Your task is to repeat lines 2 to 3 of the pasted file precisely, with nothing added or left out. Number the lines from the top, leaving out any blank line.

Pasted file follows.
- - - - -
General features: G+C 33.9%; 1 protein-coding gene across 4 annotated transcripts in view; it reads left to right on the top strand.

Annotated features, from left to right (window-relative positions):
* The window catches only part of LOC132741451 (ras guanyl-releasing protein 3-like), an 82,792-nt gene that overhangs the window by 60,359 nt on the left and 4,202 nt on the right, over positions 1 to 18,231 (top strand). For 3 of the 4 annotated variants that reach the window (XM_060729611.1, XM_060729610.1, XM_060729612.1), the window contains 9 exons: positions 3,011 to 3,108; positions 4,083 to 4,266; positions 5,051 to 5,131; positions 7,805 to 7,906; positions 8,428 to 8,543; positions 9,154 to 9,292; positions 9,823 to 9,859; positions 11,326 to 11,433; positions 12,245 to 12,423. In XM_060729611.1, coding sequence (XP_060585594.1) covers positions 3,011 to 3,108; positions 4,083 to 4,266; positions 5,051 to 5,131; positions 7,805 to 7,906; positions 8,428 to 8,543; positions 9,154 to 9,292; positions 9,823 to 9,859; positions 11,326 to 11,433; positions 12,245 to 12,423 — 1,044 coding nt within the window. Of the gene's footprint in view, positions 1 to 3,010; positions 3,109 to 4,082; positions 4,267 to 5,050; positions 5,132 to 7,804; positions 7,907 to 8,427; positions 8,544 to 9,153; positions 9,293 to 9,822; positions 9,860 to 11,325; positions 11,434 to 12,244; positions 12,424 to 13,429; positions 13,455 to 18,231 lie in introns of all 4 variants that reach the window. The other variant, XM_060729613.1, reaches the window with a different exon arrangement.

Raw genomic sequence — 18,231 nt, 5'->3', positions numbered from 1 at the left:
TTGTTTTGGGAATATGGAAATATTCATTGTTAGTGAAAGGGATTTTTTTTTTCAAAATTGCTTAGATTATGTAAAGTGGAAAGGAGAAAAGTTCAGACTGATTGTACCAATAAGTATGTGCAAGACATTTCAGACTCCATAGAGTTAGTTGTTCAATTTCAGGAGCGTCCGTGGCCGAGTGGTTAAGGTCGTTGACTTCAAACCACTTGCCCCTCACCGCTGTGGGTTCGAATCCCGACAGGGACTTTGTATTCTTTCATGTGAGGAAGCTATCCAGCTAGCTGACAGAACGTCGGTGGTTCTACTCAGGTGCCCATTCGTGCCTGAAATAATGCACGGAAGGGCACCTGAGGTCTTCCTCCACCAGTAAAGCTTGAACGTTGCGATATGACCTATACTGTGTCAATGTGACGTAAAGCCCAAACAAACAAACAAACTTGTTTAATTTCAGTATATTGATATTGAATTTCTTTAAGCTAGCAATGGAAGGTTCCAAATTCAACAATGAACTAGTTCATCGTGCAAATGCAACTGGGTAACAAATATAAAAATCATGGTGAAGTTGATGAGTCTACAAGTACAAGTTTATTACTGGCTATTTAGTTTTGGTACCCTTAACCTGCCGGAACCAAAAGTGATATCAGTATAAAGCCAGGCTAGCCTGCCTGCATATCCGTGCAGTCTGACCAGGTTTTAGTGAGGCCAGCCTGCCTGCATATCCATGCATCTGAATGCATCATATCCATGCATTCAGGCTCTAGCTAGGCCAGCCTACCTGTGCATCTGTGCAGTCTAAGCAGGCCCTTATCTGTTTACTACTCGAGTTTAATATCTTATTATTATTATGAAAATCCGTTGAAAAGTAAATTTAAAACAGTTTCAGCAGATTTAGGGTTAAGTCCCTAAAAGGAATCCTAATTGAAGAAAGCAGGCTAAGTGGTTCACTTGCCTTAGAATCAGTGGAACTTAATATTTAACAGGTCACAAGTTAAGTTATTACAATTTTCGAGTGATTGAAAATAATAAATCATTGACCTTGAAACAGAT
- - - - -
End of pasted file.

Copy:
Annotated features, from left to right (window-relative positions):
* The window catches only part of LOC132741451 (ras guanyl-releasing protein 3-like), an 82,792-nt gene that overhangs the window by 60,359 nt on the left and 4,202 nt on the right, over positions 1 to 18,231 (top strand). For 3 of the 4 annotated variants that reach the window (XM_060729611.1, XM_060729610.1, XM_060729612.1), the window contains 9 exons: positions 3,011 to 3,108; positions 4,083 to 4,266; positions 5,051 to 5,131; positions 7,805 to 7,906; positions 8,428 to 8,543; positions 9,154 to 9,292; positions 9,823 to 9,859; positions 11,326 to 11,433; positions 12,245 to 12,423. In XM_060729611.1, coding sequence (XP_060585594.1) covers positions 3,011 to 3,108; positions 4,083 to 4,266; positions 5,051 to 5,131; positions 7,805 to 7,906; positions 8,428 to 8,543; positions 9,154 to 9,292; positions 9,823 to 9,859; positions 11,326 to 11,433; positions 12,245 to 12,423 — 1,044 coding nt within the window. Of the gene's footprint in view, positions 1 to 3,010; positions 3,109 to 4,082; positions 4,267 to 5,050; positions 5,132 to 7,804; positions 7,907 to 8,427; positions 8,544 to 9,153; positions 9,293 to 9,822; positions 9,860 to 11,325; positions 11,434 to 12,244; positions 12,424 to 13,429; positions 13,455 to 18,231 lie in introns of all 4 variants that reach the window. The other variant, XM_060729613.1, reaches the window with a different exon arrangement.